Confronting Inequities in STI Prevention, Diagnostics and Care
Measurement and surveillance of STIs in HIV programming among key and vulnerable populations in Southern Africa: Lessons from the field.
This satellite symposium seeks to share experiences and outcomes of implementing expanded HIV/STI surveillance efforts in programming among key and vulnerable populations in southern Africa. The session considers HIV, STIs and behavioural surveillance as integral components, targeting surveillance efforts at segments of the population where most new HIV infections are concentrated and providing the rationale for the optimal use of data generated for strengthening vulnerable and key population STI programming at scale. The presentations collectively highlight the need to better use routine programme and survey data to ensure that programmes are in the best possible position to respond to the challenges of STI acquisition and transmission among key populations.
- Aims of the meeting and introductions of the panel
- Measurement and surveillance STIs in HIV programming among key and vulnerable populations in Southern Africa: Lessons from the field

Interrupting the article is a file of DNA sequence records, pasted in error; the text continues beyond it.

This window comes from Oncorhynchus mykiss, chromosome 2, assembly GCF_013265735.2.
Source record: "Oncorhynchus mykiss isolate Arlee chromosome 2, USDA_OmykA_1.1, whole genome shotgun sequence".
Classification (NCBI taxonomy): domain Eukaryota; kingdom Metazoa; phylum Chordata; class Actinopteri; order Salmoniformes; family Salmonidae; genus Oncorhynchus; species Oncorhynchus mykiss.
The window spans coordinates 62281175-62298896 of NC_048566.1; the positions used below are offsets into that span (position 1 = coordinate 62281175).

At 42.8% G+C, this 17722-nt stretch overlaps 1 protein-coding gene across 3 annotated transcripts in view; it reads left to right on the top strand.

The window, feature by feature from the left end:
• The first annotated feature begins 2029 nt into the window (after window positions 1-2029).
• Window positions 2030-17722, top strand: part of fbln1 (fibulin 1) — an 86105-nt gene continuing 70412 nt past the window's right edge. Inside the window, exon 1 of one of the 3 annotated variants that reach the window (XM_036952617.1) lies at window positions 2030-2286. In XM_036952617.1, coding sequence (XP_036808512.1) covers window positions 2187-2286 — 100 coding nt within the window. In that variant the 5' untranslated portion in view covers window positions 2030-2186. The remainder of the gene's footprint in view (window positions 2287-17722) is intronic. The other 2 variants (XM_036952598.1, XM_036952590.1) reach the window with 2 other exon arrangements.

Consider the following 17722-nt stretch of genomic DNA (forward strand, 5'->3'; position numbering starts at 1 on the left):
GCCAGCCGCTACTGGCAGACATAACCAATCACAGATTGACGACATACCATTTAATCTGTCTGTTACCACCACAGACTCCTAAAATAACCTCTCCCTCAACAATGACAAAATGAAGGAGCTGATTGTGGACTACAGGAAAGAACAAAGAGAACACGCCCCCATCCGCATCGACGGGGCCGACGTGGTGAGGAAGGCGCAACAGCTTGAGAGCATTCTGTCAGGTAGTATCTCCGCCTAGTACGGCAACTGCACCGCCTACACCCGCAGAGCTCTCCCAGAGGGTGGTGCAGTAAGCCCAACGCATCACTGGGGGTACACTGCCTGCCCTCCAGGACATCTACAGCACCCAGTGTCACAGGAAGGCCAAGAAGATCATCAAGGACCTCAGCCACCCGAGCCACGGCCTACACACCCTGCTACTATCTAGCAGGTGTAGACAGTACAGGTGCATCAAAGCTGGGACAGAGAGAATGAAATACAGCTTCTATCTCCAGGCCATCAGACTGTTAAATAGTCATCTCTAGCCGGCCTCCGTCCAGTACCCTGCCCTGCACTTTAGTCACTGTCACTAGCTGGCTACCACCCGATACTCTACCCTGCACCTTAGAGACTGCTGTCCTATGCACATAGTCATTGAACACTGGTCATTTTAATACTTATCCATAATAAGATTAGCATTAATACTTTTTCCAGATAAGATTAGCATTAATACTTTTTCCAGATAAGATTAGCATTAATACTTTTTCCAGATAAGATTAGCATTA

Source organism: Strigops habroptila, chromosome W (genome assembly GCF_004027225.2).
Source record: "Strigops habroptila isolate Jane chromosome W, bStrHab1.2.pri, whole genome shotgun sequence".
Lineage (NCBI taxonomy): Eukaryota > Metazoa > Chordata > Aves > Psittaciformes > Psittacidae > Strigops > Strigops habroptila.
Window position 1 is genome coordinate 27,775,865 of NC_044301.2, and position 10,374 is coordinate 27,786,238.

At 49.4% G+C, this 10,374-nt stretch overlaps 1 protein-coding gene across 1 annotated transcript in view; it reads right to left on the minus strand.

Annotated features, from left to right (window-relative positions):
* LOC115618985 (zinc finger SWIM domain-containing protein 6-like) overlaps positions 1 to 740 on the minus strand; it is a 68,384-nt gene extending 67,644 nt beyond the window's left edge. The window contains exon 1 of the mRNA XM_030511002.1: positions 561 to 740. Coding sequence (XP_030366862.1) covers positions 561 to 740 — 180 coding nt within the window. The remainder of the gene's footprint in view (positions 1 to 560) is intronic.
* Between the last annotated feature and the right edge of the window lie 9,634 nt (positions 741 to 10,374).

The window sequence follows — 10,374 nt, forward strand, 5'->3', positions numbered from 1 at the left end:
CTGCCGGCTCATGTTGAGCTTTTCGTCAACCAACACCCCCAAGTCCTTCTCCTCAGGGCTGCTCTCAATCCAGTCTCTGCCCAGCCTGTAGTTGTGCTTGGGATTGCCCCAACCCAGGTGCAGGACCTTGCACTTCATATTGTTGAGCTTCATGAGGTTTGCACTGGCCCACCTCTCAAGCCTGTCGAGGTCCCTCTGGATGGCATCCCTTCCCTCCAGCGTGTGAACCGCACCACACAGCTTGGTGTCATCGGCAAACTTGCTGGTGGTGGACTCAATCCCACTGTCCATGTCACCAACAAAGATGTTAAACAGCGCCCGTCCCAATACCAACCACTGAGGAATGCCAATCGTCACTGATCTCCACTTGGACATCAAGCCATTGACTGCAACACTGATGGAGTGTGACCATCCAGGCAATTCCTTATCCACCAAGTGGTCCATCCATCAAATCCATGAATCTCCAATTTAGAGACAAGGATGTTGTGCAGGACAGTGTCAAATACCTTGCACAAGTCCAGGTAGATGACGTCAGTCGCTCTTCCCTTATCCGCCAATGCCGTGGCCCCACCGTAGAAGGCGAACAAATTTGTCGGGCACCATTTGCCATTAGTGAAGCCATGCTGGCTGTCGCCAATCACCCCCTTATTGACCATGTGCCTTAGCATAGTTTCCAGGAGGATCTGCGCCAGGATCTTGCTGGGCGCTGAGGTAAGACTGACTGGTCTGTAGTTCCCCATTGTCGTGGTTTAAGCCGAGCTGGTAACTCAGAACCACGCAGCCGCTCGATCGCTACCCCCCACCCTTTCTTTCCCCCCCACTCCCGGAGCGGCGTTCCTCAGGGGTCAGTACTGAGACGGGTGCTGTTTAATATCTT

- Experiences and lessons learnt from utilising an HIV Recent Infection Testing Algorithm to guide programming in a nationally scaled programme for sex workers in Zimbabwe
- High burden of Sexually Transmitted Infections: The case for integrating HIV with sexual and reproductive health (SRH) services in rural KwaZulu-Natal, South Africa
- Recent HIV infection among female sex workers in Zimbabwe – risk factors including association with STIs: Results from a respondent driven survey
- Prevalence of, and risk factors for, sexually transmitted infections among female sex workers in Zimbabwe: data from a large respondent-driven sample
- Prevalence and predictors of unmet contraceptive need among female sex workers positive for Sexually Transmitted Infections in Zimbabwe: data from a large respondent-driven sample
- Prevalence of, and risk factors for, Sexually Transmitted Infections among female sex workers in rural South Africa
- Discussion, Closing and next steps